Lana Del Rey delivers another moody, love-focused album

“Chemtrails Over the Country Club” speaks to wealth, love and self-discovery.

Joshua Flores, Staff Writer

Staying consistent to her brand, Lana Del Rey brings forth another album of black and white angsty songs about romance, confused adulthood and religion. While many of her previous releases have focused on hard drugs and sex, Del Rey writes about deeper concepts in her latest release, “Chemtrails Over the Country Club,” allowing listeners to experience her contemplative, earnest point of view. Del Rey releases a brief, yet memorable collection of songs meant to be played on vinyl—old fashioned, calm and thoughtful. 

SEASONS OF LOVE 

Romance is muddled in Del Rey’s latest work—both the good and bad on display. In one of the most popular songs from the album, “Let Me Love You Like A Woman,” already having over 4 million listens on Spotify since its release on March 19, she describes the desire to love someone and her craving for intimacy. She writes about her desperation for connection and the fear of love becoming “bittersweet.” 

Yet this swoony, positive look at love soon fades with “Breaking Up Slowly.” In this dismal look at relationships, she focuses on the letdown of a passionate love. Now contemplating life as a whole, she sings, “if these are her good years or does [she] have none?” 

Tackling heartbreak, Del Rey writes about the strength it takes to move on, and how “it’s hard to be lonely, but it’s the right thing to do.”

In contrast, Del Rey returns with a hopeful message about love, speaking to mutual affection, devotion and life-giving interactions. In “Yosemite,” the music lightens in sound and tone, some color appearing between the “shades of cool.” She writes about the comfort in dependable connection—“seasons may change but we won’t change.” Del Rey appears more optimistic as she sings about enduring love and the ways that authenticity is something to strive for.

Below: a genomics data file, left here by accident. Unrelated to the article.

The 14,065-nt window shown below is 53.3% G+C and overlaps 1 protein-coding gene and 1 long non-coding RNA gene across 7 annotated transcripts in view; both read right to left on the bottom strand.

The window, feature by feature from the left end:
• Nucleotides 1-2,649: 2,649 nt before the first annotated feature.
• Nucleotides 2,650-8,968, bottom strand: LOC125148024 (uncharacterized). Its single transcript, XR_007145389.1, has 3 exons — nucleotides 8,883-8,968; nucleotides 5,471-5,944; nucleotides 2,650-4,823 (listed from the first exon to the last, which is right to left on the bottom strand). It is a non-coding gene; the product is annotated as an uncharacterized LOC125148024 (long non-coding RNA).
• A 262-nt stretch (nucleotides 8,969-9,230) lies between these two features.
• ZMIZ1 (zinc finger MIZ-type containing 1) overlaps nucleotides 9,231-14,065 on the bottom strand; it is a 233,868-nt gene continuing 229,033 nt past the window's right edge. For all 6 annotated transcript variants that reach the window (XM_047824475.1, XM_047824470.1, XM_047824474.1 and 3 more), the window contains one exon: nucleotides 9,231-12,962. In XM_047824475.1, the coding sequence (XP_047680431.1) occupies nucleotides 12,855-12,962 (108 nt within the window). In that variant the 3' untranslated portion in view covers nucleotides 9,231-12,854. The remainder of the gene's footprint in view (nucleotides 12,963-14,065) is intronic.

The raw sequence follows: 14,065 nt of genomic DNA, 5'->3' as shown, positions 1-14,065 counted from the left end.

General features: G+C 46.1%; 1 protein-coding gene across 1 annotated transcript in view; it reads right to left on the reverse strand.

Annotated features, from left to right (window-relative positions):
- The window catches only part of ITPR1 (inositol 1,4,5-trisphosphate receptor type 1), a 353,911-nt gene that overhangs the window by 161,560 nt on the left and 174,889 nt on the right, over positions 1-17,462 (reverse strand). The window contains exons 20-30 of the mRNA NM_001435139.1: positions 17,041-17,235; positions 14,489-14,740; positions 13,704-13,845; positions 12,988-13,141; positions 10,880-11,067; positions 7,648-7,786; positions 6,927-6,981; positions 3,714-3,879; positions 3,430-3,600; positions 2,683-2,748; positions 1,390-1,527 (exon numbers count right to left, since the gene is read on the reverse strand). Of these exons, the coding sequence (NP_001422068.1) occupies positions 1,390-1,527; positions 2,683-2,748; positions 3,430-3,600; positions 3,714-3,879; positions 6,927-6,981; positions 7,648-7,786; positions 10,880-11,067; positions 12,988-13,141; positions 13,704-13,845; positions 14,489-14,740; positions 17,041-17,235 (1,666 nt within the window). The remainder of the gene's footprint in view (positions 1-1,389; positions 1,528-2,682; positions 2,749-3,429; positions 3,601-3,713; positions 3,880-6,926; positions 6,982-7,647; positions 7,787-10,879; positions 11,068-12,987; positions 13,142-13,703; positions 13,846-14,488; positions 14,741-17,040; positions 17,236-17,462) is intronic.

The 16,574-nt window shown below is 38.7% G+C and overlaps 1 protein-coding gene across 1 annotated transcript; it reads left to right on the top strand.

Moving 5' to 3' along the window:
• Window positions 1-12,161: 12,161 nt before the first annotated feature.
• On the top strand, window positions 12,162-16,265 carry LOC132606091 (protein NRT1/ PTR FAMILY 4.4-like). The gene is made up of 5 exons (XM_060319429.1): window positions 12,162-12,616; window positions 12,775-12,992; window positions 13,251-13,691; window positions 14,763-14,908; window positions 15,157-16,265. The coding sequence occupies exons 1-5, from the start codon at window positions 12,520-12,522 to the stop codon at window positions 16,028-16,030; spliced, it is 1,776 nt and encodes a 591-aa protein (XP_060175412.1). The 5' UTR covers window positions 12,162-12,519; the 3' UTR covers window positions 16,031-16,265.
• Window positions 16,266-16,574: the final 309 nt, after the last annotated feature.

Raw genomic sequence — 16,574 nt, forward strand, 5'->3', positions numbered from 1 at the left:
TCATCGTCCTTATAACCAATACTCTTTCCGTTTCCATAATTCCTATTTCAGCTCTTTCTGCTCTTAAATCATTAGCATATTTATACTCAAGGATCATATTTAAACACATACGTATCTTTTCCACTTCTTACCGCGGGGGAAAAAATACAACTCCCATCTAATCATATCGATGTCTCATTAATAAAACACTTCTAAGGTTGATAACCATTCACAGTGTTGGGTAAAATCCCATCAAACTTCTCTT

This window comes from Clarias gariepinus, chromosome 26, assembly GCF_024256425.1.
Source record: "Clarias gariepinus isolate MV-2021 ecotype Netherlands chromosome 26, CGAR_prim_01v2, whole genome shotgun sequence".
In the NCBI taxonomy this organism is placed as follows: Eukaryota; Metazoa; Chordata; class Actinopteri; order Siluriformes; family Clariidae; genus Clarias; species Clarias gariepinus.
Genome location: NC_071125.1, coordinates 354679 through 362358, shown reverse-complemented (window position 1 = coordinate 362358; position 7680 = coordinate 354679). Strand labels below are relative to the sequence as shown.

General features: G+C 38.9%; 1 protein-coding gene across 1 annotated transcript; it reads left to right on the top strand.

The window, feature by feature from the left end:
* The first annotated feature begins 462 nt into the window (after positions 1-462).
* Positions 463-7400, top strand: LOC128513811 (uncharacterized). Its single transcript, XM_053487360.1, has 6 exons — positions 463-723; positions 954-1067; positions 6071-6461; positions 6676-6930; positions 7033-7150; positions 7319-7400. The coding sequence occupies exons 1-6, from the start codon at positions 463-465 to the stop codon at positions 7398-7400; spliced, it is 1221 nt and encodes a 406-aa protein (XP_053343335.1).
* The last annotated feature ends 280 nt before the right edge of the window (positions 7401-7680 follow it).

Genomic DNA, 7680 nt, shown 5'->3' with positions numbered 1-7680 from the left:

HOME IN HOLLYWOOD

From the black and white album cover to the references to film and Hollywood, Del Rey returns to her continual conversation on Los Angeles living. Coated in dirt and nostalgia, Del Rey brings a number of new songs about fame and Hollywood culture and the pain and confusion that comes with calling it home. 

Wild at Heart” tackles the gloomy, dismal setting of L.A., nestled among crowded streets and large buildings. Del Rey describes the rebellion of Hollywood culture and the divergent lifestyle found within the city. She writes stunningly about “the camera flashes” and “smoking cigarettes just to understand the smog.” “Dance Till We Die” continues this dismal look at city living, Del Rey contemplating the hardship of city-based love and her own desire to leave L.A. behind, desiring new experiences and life away from the wealth and fame. 

COUNTRY CLUB QUALITY 

With the quality of a country club, Del Rey provides a more complex, moody exploration of her own fame, religion and love in its many forms. Lacking her usual controversial, superficial quality, “Chemtrails Over the Country Club” is more thoughtful in its approach and its message is much clearer, yet consistent with Rey’s tone and style that fans have been attracted to since “Paradise.” Both emotional and focused on new beginnings, Del Rey diversifies her brief collection of songs, ones certain to be new favorites from one of the most iconic indie rock singers of the decade.

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